Source:Idaho Department of Fish and Game, Conservation Data Center, Boise, ID, p.27 (1992)
Keywords:Big Brown Bat, Eptesicus fuscus, Hoary Bat, Lasionycteris noctivagans, Lasiurus cinereus, Little Brown Myotis, Long-eared Myotis, Long-legged Myotis, Myotis evotis, Myotis lucifugus, Myotis volans, Myotis yumanensis, Plecotus townsendii, Silver-haired Bat, Townsend's Big-Eared Bat, Yuma Myotis
I surveyed for Townsend's big-eared bat (Plecotus townsendii) during two seasons (summer, winter) in suitable habitat on the Nez Perce National Forest and surrounding areas. A total of 54 mines, 13 buildings, 7 caves, 17 bridges, and 3 mist net sites were checked for bats. I found no P. townsendii and encountered only one site where I found evidence to suggest the species' presence in the recent past. After the survey was completed, I received one additional sighting on the Salmon River between the Nez Perce and Payette National Forests. I encountered seven other bat species during this work: 1) Eptesicus fuscus, the big brown bat; 2) Lasionycteris noctivagans, the silver-haired bat; 3) Lasiurus cinereus, the hoary bat; 4) Myotis evotis, the long-eared myotis; 5) M. lucifugus, the little brown bat [myotis]; and 6) M. volans, the Yuma myotis.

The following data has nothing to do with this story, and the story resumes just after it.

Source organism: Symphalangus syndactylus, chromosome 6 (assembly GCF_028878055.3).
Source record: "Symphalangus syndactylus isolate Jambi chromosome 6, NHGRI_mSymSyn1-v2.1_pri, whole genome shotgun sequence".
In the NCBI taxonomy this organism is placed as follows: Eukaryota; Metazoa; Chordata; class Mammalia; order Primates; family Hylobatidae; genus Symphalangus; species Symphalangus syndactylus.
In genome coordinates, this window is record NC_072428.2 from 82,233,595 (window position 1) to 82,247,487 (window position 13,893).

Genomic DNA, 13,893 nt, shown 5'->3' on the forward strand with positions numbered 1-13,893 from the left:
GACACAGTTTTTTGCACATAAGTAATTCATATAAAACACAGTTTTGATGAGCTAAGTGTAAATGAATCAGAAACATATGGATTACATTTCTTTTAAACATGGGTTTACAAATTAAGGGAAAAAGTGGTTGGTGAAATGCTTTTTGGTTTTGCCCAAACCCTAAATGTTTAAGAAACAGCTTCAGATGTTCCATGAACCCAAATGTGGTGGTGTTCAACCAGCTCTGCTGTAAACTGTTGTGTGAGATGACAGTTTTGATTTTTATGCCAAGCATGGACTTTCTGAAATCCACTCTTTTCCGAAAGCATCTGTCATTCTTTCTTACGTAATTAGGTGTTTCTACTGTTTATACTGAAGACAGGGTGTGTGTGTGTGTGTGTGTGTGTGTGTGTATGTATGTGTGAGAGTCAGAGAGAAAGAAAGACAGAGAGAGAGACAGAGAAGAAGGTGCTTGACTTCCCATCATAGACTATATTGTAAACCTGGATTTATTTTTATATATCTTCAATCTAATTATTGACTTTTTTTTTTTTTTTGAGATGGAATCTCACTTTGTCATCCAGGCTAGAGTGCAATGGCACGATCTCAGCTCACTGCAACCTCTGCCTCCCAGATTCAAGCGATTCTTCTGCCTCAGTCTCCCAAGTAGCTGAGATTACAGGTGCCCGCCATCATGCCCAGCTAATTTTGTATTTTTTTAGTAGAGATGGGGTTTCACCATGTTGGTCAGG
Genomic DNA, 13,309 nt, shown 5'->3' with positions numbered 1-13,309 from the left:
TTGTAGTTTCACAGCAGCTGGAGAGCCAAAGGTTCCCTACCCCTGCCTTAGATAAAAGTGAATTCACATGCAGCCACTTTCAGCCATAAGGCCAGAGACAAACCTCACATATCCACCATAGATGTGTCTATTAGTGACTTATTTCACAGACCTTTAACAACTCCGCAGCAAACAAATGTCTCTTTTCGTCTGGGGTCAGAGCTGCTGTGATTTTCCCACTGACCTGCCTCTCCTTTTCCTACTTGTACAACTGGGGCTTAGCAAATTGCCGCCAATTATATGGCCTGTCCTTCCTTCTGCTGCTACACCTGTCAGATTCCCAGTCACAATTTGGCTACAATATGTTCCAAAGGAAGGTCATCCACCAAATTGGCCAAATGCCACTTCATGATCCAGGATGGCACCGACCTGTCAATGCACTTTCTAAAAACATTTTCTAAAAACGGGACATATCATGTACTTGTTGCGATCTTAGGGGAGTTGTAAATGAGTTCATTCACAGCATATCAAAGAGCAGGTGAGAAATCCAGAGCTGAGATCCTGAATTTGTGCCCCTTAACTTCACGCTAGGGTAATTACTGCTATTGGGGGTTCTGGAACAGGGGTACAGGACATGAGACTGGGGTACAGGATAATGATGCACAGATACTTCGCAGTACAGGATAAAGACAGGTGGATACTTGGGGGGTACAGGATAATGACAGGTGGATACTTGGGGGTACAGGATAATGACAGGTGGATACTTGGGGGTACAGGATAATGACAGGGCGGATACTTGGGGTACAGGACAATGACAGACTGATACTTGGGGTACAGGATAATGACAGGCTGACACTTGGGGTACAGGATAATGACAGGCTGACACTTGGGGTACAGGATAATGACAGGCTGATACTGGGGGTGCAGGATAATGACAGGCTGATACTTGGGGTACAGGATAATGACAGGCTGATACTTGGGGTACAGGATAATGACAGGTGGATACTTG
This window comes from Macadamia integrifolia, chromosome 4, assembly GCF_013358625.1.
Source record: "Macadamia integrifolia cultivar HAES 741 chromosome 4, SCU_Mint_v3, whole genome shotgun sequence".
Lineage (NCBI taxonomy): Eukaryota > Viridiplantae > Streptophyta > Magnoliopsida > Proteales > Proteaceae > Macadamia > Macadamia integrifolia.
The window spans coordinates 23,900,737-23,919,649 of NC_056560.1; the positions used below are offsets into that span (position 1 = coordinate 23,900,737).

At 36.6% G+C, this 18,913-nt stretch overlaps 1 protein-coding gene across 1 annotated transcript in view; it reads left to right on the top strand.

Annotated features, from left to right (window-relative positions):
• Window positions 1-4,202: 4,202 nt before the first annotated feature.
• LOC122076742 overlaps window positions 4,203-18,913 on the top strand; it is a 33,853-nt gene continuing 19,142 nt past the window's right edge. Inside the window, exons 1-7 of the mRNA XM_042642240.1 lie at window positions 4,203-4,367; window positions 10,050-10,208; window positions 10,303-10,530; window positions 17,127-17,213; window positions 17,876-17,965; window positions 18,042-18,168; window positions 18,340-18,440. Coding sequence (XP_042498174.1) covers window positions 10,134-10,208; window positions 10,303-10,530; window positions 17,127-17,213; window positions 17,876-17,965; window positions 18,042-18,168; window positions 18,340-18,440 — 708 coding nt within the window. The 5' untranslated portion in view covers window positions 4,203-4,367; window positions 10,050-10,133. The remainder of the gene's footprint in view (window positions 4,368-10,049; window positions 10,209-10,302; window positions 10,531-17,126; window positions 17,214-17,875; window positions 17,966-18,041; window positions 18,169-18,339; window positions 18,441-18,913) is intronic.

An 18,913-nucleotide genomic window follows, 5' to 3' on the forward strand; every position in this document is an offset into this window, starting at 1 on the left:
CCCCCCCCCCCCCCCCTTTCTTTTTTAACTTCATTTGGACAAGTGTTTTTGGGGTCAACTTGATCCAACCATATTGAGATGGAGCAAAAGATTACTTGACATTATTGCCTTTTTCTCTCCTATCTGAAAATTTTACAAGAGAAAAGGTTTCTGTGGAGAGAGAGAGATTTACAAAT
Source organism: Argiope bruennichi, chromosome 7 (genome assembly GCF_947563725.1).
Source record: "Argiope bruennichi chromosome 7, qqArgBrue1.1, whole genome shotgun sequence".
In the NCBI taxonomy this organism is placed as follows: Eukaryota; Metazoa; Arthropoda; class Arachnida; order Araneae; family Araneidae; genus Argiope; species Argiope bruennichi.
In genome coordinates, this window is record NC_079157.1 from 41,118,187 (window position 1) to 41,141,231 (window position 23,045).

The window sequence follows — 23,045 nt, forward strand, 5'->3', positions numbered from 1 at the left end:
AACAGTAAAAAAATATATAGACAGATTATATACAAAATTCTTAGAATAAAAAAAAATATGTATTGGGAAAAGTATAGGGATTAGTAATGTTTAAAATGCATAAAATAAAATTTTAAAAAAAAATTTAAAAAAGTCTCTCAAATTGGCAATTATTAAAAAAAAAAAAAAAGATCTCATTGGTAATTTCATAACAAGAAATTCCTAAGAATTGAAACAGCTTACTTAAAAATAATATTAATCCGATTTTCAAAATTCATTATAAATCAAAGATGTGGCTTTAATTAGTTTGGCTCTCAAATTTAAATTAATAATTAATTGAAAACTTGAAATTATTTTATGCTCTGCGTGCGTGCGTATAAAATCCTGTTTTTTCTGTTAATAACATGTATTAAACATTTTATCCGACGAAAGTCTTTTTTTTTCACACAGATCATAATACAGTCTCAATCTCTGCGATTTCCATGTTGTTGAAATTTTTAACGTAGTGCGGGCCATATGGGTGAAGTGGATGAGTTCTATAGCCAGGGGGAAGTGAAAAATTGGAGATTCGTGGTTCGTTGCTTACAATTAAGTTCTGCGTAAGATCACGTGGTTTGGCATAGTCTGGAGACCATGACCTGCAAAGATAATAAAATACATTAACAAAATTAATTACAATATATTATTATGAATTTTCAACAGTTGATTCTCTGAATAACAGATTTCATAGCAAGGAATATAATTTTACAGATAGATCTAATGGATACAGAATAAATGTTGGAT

ELECTRONIC FILE - Zoology: Mammals
Citation: Perkins, J. M. 1992. Plecotus townsendii survey for the Nez Perce National Forest. Cooperative Challenge Cost Share Project, Nez Perce National Forest and Conservation Data Center, Idaho Department of Fish and Game. 27 pp.